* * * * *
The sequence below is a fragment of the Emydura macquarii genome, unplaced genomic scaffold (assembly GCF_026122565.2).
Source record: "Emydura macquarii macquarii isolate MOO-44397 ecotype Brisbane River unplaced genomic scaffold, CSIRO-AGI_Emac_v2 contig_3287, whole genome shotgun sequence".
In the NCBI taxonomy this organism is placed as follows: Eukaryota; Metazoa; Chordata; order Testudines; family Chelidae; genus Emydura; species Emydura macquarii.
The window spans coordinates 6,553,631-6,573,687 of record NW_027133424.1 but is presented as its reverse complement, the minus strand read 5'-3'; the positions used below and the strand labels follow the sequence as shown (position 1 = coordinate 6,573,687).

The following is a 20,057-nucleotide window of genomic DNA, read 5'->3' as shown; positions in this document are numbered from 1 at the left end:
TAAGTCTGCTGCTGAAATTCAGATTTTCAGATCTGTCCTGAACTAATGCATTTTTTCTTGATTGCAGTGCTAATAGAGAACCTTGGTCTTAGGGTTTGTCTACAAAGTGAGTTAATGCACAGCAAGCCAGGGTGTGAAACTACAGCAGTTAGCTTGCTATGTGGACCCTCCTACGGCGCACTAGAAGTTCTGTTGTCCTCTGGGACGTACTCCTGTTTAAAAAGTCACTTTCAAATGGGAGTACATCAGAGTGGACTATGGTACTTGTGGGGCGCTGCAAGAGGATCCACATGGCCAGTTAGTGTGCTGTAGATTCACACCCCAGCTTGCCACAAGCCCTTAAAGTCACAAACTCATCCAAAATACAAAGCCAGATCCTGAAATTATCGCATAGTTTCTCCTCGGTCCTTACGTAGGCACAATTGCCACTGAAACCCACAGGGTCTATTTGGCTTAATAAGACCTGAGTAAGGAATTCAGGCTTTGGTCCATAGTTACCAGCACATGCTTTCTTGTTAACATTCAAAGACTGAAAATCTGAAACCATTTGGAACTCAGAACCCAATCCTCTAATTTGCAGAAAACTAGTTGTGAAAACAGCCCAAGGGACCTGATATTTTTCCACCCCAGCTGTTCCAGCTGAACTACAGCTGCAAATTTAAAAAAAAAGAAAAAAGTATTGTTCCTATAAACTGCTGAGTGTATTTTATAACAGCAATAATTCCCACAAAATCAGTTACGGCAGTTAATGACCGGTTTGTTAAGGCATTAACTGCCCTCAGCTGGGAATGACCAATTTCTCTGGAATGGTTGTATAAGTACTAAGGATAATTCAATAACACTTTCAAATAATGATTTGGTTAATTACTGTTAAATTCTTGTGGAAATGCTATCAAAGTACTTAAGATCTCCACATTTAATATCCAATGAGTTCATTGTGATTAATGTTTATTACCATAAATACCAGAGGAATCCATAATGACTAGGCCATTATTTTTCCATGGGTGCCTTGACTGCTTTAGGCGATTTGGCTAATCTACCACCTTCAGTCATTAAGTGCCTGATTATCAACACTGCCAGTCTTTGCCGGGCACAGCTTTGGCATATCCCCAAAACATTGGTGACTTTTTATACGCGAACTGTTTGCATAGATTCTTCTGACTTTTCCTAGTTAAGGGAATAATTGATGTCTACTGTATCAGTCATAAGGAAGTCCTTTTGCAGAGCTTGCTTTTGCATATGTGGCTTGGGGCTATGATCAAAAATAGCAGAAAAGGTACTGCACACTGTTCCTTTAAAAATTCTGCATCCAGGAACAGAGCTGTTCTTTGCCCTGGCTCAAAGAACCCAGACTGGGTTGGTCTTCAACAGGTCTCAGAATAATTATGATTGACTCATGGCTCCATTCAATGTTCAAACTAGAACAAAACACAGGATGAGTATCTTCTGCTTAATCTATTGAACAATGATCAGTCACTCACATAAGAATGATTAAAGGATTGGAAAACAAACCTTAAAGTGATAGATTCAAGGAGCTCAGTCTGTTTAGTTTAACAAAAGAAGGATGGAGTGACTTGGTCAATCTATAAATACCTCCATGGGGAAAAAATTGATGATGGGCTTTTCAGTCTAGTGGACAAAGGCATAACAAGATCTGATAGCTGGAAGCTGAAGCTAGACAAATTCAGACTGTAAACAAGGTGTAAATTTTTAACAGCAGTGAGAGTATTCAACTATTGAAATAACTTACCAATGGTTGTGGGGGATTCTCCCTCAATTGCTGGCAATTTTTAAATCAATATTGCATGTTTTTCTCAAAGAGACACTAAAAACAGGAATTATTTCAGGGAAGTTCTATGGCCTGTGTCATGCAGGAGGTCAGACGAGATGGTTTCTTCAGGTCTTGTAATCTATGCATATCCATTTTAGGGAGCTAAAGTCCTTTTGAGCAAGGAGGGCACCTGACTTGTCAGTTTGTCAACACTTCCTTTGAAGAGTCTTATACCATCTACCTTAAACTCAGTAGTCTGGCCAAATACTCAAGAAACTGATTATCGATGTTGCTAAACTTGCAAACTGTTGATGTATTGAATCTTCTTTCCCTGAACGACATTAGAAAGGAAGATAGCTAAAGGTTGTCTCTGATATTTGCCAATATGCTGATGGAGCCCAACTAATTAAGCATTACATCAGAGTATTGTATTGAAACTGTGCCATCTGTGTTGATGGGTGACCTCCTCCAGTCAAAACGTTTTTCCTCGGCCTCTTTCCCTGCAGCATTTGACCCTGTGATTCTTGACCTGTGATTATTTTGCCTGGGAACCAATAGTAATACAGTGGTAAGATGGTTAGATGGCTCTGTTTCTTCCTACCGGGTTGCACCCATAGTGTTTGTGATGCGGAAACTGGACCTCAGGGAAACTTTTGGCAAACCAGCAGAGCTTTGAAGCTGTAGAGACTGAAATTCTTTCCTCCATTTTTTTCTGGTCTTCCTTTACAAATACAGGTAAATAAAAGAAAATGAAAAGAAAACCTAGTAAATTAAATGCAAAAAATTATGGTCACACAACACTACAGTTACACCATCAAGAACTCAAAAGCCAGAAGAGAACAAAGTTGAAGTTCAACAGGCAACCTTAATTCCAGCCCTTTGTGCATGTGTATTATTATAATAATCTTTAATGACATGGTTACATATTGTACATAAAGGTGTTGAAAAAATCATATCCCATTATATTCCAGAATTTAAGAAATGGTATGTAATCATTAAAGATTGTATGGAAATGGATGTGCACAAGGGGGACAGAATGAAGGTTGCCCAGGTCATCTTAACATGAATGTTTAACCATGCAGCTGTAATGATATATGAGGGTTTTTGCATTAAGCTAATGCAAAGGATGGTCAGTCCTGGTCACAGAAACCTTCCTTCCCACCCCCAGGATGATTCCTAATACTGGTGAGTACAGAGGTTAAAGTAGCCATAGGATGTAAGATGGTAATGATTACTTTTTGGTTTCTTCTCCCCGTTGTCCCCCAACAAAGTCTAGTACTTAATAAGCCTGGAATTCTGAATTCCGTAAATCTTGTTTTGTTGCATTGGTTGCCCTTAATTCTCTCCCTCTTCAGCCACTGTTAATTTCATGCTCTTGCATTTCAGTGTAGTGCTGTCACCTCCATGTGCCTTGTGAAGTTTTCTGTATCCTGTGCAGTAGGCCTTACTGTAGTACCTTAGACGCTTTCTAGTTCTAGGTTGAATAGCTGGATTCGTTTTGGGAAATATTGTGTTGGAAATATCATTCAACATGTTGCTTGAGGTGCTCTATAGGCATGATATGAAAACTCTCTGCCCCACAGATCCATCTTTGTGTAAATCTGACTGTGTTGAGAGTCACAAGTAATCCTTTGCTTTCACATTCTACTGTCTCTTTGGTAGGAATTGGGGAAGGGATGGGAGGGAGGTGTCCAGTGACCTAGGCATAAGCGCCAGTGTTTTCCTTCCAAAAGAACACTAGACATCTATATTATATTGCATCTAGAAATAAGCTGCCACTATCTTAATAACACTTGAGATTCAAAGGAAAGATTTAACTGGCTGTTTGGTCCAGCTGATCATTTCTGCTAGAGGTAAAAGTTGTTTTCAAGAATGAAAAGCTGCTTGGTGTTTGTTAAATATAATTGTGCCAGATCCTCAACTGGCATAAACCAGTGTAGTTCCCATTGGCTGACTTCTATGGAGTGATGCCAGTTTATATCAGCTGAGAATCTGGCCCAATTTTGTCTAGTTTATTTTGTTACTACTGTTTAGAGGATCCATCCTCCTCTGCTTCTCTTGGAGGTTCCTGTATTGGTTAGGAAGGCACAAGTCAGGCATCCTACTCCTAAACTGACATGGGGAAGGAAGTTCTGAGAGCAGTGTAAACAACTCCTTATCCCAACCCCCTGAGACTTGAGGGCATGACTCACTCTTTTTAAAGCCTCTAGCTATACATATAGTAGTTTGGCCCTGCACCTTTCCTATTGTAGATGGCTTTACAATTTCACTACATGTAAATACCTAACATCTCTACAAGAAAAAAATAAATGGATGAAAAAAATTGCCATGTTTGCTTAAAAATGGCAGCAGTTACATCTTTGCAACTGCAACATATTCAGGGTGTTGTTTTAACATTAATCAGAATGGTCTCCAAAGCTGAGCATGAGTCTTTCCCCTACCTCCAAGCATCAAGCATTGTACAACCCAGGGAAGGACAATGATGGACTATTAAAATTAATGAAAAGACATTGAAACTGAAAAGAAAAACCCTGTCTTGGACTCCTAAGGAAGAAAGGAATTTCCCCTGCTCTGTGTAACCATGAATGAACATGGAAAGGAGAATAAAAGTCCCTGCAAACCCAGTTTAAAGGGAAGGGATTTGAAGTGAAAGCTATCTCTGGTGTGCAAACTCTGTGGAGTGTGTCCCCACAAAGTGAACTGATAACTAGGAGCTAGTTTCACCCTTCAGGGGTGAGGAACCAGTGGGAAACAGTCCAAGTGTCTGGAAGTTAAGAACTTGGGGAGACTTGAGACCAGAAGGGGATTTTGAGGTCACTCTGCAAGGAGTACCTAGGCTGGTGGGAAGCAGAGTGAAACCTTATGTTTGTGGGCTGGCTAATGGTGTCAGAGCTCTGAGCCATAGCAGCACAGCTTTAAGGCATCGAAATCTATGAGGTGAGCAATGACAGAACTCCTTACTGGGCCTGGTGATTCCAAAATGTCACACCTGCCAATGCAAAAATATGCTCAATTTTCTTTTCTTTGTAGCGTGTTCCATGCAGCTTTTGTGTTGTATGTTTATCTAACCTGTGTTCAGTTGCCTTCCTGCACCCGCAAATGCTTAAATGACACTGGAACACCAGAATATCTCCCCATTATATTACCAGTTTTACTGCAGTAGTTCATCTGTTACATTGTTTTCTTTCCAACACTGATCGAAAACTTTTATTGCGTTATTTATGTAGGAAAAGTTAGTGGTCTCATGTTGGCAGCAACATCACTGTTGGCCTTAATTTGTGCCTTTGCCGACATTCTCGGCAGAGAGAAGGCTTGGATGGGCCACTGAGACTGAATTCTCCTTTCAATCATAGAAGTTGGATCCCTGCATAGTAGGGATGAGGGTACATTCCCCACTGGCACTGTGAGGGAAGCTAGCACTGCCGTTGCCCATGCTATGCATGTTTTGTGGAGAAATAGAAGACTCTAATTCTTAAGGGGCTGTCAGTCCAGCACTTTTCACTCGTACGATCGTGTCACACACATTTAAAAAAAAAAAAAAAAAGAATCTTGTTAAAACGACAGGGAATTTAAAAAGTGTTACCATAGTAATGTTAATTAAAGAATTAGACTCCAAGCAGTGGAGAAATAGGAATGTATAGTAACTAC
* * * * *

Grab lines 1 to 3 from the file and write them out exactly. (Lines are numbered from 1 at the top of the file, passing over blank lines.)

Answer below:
The sequence below is a fragment of the Emydura macquarii genome, unplaced genomic scaffold (assembly GCF_026122565.2).
Source record: "Emydura macquarii macquarii isolate MOO-44397 ecotype Brisbane River unplaced genomic scaffold, CSIRO-AGI_Emac_v2 contig_3287, whole genome shotgun sequence".
In the NCBI taxonomy this organism is placed as follows: Eukaryota; Metazoa; Chordata; order Testudines; family Chelidae; genus Emydura; species Emydura macquarii.